Delta aircraft emergency landing: ‘Serious incident’ to be investigated by AIB – NCAA DG

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Capt. Muhtar Usman, Director General, Nigerian Civil Aviation Authority has described Tuesday’s emergency landing by an Atlanta-bound Delta Air Lines flight at the Murtala Muhammed International Airport, Lagos as “a serious incident”.
Muhtar told newsmen on Wednesday in Lagos that the Accident Investigation Bureau would investigate the incident in line with the Act setting up the bureau.
The News Agency of Nigeria reports that the Delta Air Lines Flight 55 from Lagos to Atlanta, which took off around 10:50 pm on Tuesday, made an air return less than an hour later due to an engine issue.
The Pilot in Command announced the evacuation of all the passengers on board within 90 seconds, after contacting the Control Towers because the left engine of the aircraft was said to have caught fire midair in-flight.
The United States carrier, in a statement signed by its media consultant, Tope Awe, confirmed that all passengers were evacuated successfully with five persons sustaining minor injuries.
Muhtar said both NCAA and AIB officials had paid an inspection visit to the site in line with their statutory responsibilities.
He said: “From what we saw, it is a serious incident, and by the International Civil Aviation Organisation standards and also in line with the Act that set up the AIB, they will be investigating the incident.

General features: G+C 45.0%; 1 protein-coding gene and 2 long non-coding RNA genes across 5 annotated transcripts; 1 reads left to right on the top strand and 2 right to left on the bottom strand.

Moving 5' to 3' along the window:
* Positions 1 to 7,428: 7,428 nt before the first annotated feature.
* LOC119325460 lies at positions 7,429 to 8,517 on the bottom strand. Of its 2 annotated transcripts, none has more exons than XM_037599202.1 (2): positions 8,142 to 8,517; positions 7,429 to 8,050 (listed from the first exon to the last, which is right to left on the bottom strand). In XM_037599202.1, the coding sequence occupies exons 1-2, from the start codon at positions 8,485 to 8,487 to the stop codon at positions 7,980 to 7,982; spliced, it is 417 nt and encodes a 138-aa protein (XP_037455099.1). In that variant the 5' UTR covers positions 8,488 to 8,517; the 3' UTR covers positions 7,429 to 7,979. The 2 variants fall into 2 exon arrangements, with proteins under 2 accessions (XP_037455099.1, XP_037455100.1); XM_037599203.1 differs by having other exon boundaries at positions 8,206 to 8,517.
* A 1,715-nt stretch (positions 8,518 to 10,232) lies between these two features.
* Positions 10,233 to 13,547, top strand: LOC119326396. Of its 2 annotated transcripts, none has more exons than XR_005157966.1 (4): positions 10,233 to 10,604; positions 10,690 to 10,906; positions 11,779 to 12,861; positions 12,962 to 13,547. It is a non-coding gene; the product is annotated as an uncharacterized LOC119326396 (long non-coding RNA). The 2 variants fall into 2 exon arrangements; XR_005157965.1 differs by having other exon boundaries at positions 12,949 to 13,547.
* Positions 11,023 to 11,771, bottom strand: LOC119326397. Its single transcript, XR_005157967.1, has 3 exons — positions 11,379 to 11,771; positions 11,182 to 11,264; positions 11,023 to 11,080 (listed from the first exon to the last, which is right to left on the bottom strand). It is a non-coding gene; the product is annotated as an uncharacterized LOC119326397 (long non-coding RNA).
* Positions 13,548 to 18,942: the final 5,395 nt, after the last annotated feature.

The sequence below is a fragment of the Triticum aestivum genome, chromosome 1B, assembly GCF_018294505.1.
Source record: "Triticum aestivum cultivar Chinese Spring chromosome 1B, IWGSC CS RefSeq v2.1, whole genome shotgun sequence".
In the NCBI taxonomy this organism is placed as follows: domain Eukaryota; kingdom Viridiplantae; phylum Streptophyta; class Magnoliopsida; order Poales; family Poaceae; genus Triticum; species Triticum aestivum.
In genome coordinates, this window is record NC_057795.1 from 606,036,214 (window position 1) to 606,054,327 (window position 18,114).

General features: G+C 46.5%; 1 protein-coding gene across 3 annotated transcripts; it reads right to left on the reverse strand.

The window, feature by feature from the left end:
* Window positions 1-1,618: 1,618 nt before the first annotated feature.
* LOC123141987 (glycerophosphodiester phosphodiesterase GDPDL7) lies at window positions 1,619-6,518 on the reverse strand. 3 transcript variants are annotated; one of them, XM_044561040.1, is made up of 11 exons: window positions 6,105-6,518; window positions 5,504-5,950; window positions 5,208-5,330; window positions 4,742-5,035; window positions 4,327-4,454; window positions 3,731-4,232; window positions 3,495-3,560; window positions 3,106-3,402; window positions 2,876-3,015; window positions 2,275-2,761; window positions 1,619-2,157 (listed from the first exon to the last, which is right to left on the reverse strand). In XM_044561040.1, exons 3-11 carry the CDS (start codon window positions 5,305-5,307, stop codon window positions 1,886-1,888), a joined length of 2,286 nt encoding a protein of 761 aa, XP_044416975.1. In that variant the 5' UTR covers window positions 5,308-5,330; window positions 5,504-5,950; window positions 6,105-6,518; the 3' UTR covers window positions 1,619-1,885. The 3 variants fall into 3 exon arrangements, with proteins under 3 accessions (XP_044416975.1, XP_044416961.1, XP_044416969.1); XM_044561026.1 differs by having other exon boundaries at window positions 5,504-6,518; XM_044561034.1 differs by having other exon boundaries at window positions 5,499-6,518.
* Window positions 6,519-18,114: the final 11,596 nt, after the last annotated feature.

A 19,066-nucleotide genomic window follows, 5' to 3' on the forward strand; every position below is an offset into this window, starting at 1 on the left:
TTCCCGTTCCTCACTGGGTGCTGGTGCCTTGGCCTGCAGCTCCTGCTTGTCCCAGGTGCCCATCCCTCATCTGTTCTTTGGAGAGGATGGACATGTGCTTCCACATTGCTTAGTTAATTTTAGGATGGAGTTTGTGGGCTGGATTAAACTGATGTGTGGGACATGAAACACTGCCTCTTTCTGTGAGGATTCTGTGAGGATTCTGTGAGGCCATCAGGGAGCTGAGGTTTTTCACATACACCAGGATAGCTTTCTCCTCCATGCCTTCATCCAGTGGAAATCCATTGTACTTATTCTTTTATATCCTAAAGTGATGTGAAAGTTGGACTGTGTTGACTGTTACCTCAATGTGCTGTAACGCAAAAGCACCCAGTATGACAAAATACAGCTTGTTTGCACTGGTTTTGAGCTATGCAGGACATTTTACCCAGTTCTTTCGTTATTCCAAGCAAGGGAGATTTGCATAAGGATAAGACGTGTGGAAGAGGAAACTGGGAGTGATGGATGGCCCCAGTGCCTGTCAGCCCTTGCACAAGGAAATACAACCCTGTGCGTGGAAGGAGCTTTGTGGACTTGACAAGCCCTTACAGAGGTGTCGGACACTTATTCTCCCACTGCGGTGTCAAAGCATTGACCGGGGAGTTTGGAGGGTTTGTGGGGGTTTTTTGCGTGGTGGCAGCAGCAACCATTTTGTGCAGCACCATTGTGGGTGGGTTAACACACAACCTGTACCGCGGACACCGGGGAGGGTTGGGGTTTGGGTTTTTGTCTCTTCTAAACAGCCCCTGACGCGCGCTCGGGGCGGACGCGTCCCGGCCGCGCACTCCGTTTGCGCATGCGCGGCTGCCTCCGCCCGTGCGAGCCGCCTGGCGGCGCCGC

“This is to determine the cause and also make safety recommendations to prevent such incidents from happening again.
“This being classified as serious incident, the onus or the responsibility to do the investigation rest with the country of occurrence, in this case it happened in Nigeria. So, AIB Nigeria will carry out the investigation.”
According to him, in line with the ICAO provisions, the country of manufacturer and the country of registry, and the country of operation, in this case this happens to be the United States of America, are also expected to be part of it.
Usman said the NCAA could not speculate on why the engine caught fire , stressing that details of the cause and recommendations would come from the AIB.
He explained: “We don’t speculate on causes of accidents. It is only an investigation that would be able to determine what could have caused the fire, whether it was an actual fire or maybe it was just an indication.
“This is because there are sensors that are supposed to sense fire and alert the crew for their necessary action, so we will not be able to know what could have caused the fire.”
The NCAA DG said the regulatory authority would continue to work assiduously to ensure safety of the Nigerian airspace.
He said: “Last year, there was hardly any major commercial accident; of course in Nigeria, we have not had any in the last few years.
“Unfortunately, we just had one outside Nigeria, the one that happened in Russia, so it is not limited to a country in the real sense of it.
“Of course, the level of activities and also the level of our safety oversight in the country may be an indicator.
“We have been lucky, and with a lot of hard work we have put also in the last two years in Nigeria, it has not happened, and we hope and we continue to work towards maintaining that level of zero accident.”


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